Rogue Hy­dro needs to learn who’s boss

Winnipeg Free Press - - TANK - PETER KULCHYSKI

I RE­CENTLY led a group of pro­fes­sors, artists and ac­tivists on a tour of Hy­droaf­fected Indige­nous com­mu­ni­ties in north­ern Man­i­toba. It was an eye-opener. In en­vi­ron­men­tal hear­ings, Man­i­toba Hy­dro had promised a “light foot­print” on the trapline of my friend, the elder Noah Mas­san, near the con­struc­tion site of the new Keeyask dam.

In­stead, his trapline was dev­as­tated by road con­struc­tion, Bipole con­struc­tion, con­verter sta­tion con­struc­tion, quar­ries and clear­ing the land to be flooded. In South In­dian Lake, we found wa­ter lev­els were higher than ever, de­stroy­ing docks and scat­ter­ing boats far into the forests, cre­at­ing more ero­sion and dump­ing more trees into the lake.

Worse, dump­ing wa­ter through the Missi Falls con­trol struc­ture cre­ated a mas­sive flood along the Churchill River, drown­ing all the wildlife, in­clud­ing baby moose not yet strong enough to swim to shore, and de­stroy­ing nest­ing birds of all sorts. Imag­ine an­i­mals swim­ming des­per­ately in cir­cles un­til they drown, and you get the pic­ture.

Mean­while, in nearby Nisich­awayasihk Cree Na­tion, wa­ter lev­els are nearly as low as be­fore the Hy­dro flood­ing of the 1970s: beaver lodges are on dry land, ex­posed to preda­tors and leav­ing beavers high, dry and dead.

But what was most up­set­ting for me was a visit to the site of the Con­awapa Dam. In June 2014, the Pub­lic Util­i­ties Board (PUB) wisely rec­om­mended that “spend­ing on the Con­awapa Project and the North-South Trans­mis­sion Up­grade Project be dis­con­tin­ued im­me­di­ately and the projects ter­mi­nated.” I knew there was the ba­sis — foun­da­tions, out­door light­ing, a la­goon — for a camp at the Con­awapa site. I ex­pected to see ba­si­cally the same par­tially com­pleted ba­sis of a camp, per­haps with a few se­cu­rity guards.

Imag­ine my sur­prise to see a fully op­er­a­tional camp, lovely build­ings with recre­ational ameni­ties and all mod­ern con­ve­niences, not only in place but fully oc­cu­pied, judg­ing by all the trucks parked out­side. And Bipole 3 has been built right to the out­skirts of the site, clearcut­ting in­valu­able for­est (all bird and wildlife habi­tat). A con­verter sta­tion is also ob­vi­ously be­ing built.

What I found, and doc­u­mented with my poor pho­tog­ra­phy, was a fully in­dus­tri­ous project, op­er­at­ing at near ca­pac­ity. All this for a dam and trans­mis­sion project that have been for­mally re­jected by the prov­ince as eco­nom­i­cally in­fea­si­ble. Spend­ing on the Con­awapa project has very ob­vi­ously not been dis­con­tin­ued, but has pro­ceeded to the tune of mas­sive daily amounts as you read this. Mean­while, Hy­dro ap­pears be­fore the same PUB with hat in hand, plead­ing poverty, ask­ing for a rate in­crease.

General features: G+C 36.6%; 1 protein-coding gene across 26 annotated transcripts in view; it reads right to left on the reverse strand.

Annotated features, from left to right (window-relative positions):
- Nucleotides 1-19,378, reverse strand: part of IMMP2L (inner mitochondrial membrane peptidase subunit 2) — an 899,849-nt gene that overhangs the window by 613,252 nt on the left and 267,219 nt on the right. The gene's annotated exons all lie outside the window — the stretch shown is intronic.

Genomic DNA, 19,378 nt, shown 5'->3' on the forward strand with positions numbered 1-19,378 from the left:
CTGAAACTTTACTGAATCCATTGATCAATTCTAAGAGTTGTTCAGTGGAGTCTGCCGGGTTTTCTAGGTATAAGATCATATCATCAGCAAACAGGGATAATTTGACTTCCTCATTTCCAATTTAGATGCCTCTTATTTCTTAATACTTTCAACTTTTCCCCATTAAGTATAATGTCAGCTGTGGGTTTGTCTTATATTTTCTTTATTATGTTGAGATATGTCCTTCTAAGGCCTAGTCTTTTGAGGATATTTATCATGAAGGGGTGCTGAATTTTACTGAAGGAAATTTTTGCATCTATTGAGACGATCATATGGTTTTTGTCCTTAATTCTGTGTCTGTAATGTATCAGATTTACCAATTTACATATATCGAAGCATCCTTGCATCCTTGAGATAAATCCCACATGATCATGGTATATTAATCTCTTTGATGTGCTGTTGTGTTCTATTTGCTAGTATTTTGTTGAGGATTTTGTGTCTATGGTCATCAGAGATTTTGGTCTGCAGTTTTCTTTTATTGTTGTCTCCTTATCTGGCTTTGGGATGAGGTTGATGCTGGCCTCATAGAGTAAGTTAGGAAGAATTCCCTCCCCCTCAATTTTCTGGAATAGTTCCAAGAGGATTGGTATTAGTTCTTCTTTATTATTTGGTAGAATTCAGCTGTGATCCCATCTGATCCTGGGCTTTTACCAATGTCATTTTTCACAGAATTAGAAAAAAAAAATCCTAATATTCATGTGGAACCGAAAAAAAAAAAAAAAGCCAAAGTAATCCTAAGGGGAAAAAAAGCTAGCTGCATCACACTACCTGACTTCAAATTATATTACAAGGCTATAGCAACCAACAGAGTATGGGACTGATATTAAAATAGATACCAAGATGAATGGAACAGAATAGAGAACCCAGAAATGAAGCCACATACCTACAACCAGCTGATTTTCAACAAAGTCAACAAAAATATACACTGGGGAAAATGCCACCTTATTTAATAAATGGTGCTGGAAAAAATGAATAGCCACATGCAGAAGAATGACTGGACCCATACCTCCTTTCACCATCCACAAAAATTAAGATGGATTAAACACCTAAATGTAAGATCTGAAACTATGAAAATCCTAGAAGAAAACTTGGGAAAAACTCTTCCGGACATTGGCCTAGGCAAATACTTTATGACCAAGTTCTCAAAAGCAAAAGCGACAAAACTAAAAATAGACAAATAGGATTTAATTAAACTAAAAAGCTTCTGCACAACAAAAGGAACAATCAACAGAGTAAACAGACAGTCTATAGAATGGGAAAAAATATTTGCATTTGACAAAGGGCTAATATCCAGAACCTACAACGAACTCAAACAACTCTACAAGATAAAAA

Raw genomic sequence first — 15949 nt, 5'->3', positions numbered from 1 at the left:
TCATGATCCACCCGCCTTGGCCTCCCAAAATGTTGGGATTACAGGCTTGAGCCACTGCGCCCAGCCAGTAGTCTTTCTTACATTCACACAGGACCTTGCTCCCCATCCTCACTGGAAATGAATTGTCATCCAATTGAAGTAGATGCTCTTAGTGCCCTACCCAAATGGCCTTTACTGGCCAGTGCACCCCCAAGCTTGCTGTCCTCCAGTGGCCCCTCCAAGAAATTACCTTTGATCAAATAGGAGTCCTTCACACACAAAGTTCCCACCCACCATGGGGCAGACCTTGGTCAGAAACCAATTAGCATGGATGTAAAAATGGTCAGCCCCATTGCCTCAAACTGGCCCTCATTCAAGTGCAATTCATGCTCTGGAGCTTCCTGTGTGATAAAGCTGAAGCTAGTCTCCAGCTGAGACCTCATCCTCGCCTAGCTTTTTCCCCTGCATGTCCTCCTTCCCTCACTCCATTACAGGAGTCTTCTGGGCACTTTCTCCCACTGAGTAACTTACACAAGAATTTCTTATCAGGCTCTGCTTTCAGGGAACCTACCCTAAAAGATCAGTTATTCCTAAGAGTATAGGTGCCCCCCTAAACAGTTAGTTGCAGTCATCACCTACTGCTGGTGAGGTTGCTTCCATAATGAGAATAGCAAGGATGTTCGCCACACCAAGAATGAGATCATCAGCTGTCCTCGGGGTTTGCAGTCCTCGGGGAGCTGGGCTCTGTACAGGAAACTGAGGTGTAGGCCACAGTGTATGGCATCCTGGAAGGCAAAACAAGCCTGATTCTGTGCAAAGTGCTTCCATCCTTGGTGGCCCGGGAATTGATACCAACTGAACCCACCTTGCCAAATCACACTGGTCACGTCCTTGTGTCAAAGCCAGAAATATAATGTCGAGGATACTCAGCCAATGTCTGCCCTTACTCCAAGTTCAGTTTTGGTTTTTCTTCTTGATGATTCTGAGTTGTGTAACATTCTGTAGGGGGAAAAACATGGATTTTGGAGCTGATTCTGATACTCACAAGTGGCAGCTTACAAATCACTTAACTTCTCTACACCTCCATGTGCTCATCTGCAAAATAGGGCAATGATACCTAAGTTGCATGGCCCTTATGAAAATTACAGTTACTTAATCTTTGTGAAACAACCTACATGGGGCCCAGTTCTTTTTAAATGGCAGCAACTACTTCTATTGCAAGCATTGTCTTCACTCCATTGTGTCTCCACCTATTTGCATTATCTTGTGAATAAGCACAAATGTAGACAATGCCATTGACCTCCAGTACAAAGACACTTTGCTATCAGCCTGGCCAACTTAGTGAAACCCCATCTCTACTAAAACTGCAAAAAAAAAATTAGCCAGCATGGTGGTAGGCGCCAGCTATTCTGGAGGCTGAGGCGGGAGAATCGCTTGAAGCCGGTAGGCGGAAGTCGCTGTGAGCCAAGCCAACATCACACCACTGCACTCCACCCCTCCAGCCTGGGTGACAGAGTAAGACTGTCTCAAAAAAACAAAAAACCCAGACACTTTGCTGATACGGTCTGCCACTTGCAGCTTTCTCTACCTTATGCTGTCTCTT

In the cur­rent eco­nomic cli­mate of en­ergy pro­duc­tion, it is very hard to pre­dict the fu­ture. At Clean En­vi­ron­ment Com­mis­sion hear­ings into the Keeyask project, I heard Hy­dro of­fi­cials boast that their trea­sured project would re­duce coal use in the United States and thus con­trib­ute to the fight against cli­mate change.

Then, as it was clear the U.S. mar­ket had “soft­ened,” they boasted to the PUB some months later that they could sell their power to the pumps needed for pipe­lines (so much for cli­mate change!).

Keeyask was only ap­proved by the PUB be­cause of its “sunk costs” — so much money had been poured into it that it made poor eco­nomic sense to can­cel it at this time.

Clearly, Hy­dro is now play­ing the same game with Con­awapa. It wants to have so much in­vested in the dam that the PUB and Man­i­toba gov­ern­ment will even­tu­ally be forced to ap­prove it. Hence all the ex­pen­sive ac­tiv­ity at the site: throw­ing money at a project that was for­mally re­jected.

As Man­i­to­bans, we must teach the

Crown cor­po­ra­tion who is in charge. Not Man­i­toba Hy­dro, with its end­less over­con­fi­dent and often wrong “ex­perts” (Keeyask is now off-schedule and likely over-bud­get), but the peo­ple of Man­i­toba. In my view, we can only do this by forc­ing them to take down Bipole 3 where it runs to Con­awapa.

Dis­man­tle the camp and re­turn it to its for­mer sta­tus as bush. Re­move the con­verter sta­tion. By do­ing this, they will learn a valu­able les­son: the peo­ple of Man­i­toba are in charge. And we will have re­ha­bil­i­tated and saved a small but pre­cious part of Man­i­toba’s fu­ture her­itage of eco­log­i­cal wealth, a ba­sis of the Indige­nous cul­tural wealth we con­trib­ute as global cit­i­zens.

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